Panel probes ideas about race

When Hao Wang ’07, political chair of the Chinese American Students Association, read about a restaurant in Philadelphia with a racially charged name, he said he felt the need to encourage discussion of race at Yale.

In response, the Chinese American Students Association held a forum Thursday evening, “Race, Racism and Dialogue.” Faculty members and about 50 students from various backgrounds discussed their perspectives on race.

Sociology professor Jonathan Gillette said he thinks Yale’s intellectual environment often makes race more difficult to discuss because students and professors are trained to think in strict, intellectual terms instead of listening to each other’s subjective experiences.

“Race is about our feelings and articulating them,” Gillette said. “Our perceptions are reality.”

Gillette also said he thinks the Yale administration fails to support open discussion about difficult issues on campus. He also said the large portraits of white men in Commons are just one example of Yale’s cultural history that embraces some students, but alienates others.

Another presenter, political science and African American studies professor Ange-Marie Hancock, cited popular films such as “The Joy Luck Club” and “Bringing Down the House,” to illustrate her views on minorities and the entertainment industry.

She said members of minority groups often represent themselves in films in ways they know will be lucrative.

Hancock also said money is the primary reason why sports teams such as the Cleveland Indians and the Washington Redskins have refused to change their names — they are afraid of losing profits, she said. She said corporations are at “the intersections of race, ethnicity and class” and must choose whether to gross more money or to “work towards positive change.”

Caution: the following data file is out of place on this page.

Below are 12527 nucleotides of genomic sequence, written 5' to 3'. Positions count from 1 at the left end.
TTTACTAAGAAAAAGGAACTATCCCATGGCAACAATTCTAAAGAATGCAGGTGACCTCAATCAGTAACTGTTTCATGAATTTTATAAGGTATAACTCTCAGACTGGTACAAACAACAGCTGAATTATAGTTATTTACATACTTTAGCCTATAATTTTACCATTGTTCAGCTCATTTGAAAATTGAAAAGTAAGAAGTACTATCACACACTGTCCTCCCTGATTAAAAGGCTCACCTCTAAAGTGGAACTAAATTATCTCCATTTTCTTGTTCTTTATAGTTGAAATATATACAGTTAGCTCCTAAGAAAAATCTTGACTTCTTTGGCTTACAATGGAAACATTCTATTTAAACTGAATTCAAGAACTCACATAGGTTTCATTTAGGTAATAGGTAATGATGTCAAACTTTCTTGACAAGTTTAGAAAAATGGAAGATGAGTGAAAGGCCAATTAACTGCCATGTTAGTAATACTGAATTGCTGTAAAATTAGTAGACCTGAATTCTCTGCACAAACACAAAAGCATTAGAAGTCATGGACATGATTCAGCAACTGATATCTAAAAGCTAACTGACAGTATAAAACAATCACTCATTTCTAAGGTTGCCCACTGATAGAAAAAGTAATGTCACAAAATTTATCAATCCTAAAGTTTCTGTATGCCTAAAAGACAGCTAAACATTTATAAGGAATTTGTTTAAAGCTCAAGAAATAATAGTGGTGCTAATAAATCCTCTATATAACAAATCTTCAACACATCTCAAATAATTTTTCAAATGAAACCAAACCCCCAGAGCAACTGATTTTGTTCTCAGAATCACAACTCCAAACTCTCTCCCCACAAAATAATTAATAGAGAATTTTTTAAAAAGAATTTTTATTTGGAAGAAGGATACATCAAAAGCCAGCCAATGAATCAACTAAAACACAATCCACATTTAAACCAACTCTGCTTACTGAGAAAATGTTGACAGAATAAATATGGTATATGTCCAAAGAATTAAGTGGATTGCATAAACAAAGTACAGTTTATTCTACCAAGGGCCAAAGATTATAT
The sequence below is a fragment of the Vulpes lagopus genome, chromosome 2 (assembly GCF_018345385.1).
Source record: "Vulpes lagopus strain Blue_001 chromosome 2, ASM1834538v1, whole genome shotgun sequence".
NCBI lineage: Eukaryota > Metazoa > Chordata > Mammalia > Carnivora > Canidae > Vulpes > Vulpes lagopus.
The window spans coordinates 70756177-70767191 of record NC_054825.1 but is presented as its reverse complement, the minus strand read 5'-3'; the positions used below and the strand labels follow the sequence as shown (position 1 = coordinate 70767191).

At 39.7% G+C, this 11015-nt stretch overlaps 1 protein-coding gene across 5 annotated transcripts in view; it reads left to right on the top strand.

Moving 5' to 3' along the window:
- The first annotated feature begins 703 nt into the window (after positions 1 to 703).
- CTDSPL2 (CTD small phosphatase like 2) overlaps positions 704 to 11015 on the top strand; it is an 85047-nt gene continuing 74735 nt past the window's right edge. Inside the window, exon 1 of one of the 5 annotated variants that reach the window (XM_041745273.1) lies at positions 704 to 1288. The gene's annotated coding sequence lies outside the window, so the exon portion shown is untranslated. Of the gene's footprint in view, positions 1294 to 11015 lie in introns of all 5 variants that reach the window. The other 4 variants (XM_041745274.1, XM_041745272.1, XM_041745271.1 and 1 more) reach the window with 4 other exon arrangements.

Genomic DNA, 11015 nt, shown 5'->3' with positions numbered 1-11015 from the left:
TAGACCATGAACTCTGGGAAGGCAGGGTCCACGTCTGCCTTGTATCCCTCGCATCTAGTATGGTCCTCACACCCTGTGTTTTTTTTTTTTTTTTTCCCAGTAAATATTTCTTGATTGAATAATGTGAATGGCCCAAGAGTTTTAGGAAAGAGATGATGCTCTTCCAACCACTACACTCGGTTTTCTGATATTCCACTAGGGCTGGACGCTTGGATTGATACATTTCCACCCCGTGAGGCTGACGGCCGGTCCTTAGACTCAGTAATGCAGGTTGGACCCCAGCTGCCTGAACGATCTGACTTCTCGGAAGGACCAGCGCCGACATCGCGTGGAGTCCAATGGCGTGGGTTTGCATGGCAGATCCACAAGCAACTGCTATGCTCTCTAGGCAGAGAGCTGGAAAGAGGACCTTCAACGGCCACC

“In the movie business, money is significantly related to what we’ve seen on the screens,” Hancock said. “There has never been a black Michael Eisner, who could make executive decisions from a perspective different from the white male’s.”

Will Tanzman ’04, who attended the teach-in, said being an Ivy League school in New England does not absolve the University from discussing race.

“A lot of people at Yale feel that we’re a good liberal campus that doesn’t have a problem with race,” Tanzman said. “But we do.”

Later in the night, students broke up into small groups to speak about how they have responded to their own experiences with racism from their youth through their time at Yale. Following the small discussions, members of Amnesty International and the Asian American Students Alliance, or AASA, distributed petitions in support of the End Racial Profiling Act and the Hate Crime Prevention Act 2003, both of which are currently being debated in Congress.

Marina Spitkovskaya ’04 said she thinks race issues are discussed too infrequently on campus.

“I think it’s rare that we get to talk about [race], even though we think about it a lot,” Spitkovskaya said. “Too often, it’s an issue that we just sweep under the rug.”

But Ikponmwosa Ekunwe ’06 said the audience and faculty members at the forum did not discuss race as openly as she would have liked.

“I feel like tonight’s dialogue was a reminder of how much more is needed on campus,” Ekunwe said. “Many people are still very uncomfortable.”

Toward the end of the teach-in, AASA member Sunny Kim ’06 called on attendees to continue their discussion after leaving the meeting.

African American studies professor Ange-Marie Hancock presents at a “Race, Racism and Dialogue” forum Feb. 26. Hancock argued that sports teams such as the Cleveland Indians and the Washington Redskins have refused to change their names for fear of losing profits. She pointed out that profit also motivates minorities to portray stereotypical images of themselves in the movie industry.
Alexander White
African American studies professor Ange-Marie Hancock presents at a “Race, Racism and Dialogue” forum Feb. 26. Hancock argued that sports teams such as the Cleveland Indians and the Washington Redskins have refused to change their names for fear of losing profits. She pointed out that profit also motivates minorities to portray stereotypical images of themselves in the movie industry.

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